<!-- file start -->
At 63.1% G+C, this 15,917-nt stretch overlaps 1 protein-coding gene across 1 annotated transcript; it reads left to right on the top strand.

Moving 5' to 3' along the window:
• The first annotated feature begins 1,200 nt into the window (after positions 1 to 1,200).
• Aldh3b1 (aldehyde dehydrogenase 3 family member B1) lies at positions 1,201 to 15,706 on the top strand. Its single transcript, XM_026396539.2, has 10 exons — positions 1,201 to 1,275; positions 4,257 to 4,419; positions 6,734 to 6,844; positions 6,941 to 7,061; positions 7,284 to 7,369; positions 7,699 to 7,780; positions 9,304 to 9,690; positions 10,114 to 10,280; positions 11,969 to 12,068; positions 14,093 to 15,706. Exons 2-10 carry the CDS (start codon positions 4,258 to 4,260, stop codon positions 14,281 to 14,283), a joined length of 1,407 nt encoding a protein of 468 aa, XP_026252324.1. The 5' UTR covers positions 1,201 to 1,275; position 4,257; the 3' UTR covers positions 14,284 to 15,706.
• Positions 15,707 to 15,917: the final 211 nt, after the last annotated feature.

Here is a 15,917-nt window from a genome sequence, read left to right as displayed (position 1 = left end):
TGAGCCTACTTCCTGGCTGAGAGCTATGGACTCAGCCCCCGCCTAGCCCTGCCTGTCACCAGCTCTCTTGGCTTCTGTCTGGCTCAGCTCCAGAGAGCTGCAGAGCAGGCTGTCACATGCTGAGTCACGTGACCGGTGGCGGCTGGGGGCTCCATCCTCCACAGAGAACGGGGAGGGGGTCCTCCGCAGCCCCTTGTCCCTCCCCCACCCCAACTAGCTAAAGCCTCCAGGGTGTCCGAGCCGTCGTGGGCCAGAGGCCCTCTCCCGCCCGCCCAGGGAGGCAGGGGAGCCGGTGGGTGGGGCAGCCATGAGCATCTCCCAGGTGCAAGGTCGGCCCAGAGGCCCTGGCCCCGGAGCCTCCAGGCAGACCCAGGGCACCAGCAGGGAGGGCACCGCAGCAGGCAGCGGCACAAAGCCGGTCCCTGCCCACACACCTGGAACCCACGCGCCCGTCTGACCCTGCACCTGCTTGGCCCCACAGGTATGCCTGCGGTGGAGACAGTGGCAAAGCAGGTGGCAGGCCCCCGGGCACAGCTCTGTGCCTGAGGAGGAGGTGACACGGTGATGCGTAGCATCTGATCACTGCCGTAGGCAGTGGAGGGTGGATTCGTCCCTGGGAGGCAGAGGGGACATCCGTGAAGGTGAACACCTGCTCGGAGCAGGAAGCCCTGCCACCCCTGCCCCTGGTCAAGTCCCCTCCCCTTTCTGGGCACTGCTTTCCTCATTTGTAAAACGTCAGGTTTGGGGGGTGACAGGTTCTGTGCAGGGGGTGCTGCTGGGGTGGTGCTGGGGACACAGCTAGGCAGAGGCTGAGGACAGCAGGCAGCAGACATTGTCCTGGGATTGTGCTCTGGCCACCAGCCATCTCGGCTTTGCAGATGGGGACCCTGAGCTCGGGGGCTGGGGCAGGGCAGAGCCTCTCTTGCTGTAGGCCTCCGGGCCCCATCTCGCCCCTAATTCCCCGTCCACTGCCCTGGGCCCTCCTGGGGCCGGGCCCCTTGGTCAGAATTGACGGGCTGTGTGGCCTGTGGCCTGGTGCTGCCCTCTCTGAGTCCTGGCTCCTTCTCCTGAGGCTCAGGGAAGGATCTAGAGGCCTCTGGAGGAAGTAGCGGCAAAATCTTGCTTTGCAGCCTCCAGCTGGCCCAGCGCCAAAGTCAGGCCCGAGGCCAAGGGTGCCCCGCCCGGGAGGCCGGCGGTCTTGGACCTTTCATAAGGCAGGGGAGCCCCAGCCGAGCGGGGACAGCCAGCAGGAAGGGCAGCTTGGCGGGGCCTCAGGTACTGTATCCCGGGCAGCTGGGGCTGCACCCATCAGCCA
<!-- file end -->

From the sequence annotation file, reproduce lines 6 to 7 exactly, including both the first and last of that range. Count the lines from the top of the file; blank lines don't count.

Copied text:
Here is a 15,917-nt window from a genome sequence, read left to right as displayed (position 1 = left end):
TGAGCCTACTTCCTGGCTGAGAGCTATGGACTCAGCCCCCGCCTAGCCCTGCCTGTCACCAGCTCTCTTGGCTTCTGTCTGGCTCAGCTCCAGAGAGCTGCAGAGCAGGCTGTCACATGCTGAGTCACGTGACCGGTGGCGGCTGGGGGCTCCATCCTCCACAGAGAACGGGGAGGGGGTCCTCCGCAGCCCCTTGTCCCTCCCCCACCCCAACTAGCTAAAGCCTCCAGGGTGTCCGAGCCGTCGTGGGCCAGAGGCCCTCTCCCGCCCGCCCAGGGAGGCAGGGGAGCCGGTGGGTGGGGCAGCCATGAGCATCTCCCAGGTGCAAGGTCGGCCCAGAGGCCCTGGCCCCGGAGCCTCCAGGCAGACCCAGGGCACCAGCAGGGAGGGCACCGCAGCAGGCAGCGGCACAAAGCCGGTCCCTGCCCACACACCTGGAACCCACGCGCCCGTCTGACCCTGCACCTGCTTGGCCCCACAGGTATGCCTGCGGTGGAGACAGTGGCAAAGCAGGTGGCAGGCCCCCGGGCACAGCTCTGTGCCTGAGGAGGAGGTGACACGGTGATGCGTAGCATCTGATCACTGCCGTAGGCAGTGGAGGGTGGATTCGTCCCTGGGAGGCAGAGGGGACATCCGTGAAGGTGAACACCTGCTCGGAGCAGGAAGCCCTGCCACCCCTGCCCCTGGTCAAGTCCCCTCCCCTTTCTGGGCACTGCTTTCCTCATTTGTAAAACGTCAGGTTTGGGGGGTGACAGGTTCTGTGCAGGGGGTGCTGCTGGGGTGGTGCTGGGGACACAGCTAGGCAGAGGCTGAGGACAGCAGGCAGCAGACATTGTCCTGGGATTGTGCTCTGGCCACCAGCCATCTCGGCTTTGCAGATGGGGACCCTGAGCTCGGGGGCTGGGGCAGGGCAGAGCCTCTCTTGCTGTAGGCCTCCGGGCCCCATCTCGCCCCTAATTCCCCGTCCACTGCCCTGGGCCCTCCTGGGGCCGGGCCCCTTGGTCAGAATTGACGGGCTGTGTGGCCTGTGGCCTGGTGCTGCCCTCTCTGAGTCCTGGCTCCTTCTCCTGAGGCTCAGGGAAGGATCTAGAGGCCTCTGGAGGAAGTAGCGGCAAAATCTTGCTTTGCAGCCTCCAGCTGGCCCAGCGCCAAAGTCAGGCCCGAGGCCAAGGGTGCCCCGCCCGGGAGGCCGGCGGTCTTGGACCTTTCATAAGGCAGGGGAGCCCCAGCCGAGCGGGGACAGCCAGCAGGAAGGGCAGCTTGGCGGGGCCTCAGGTACTGTATCCCGGGCAGCTGGGGCTGCACCCATCAGCCA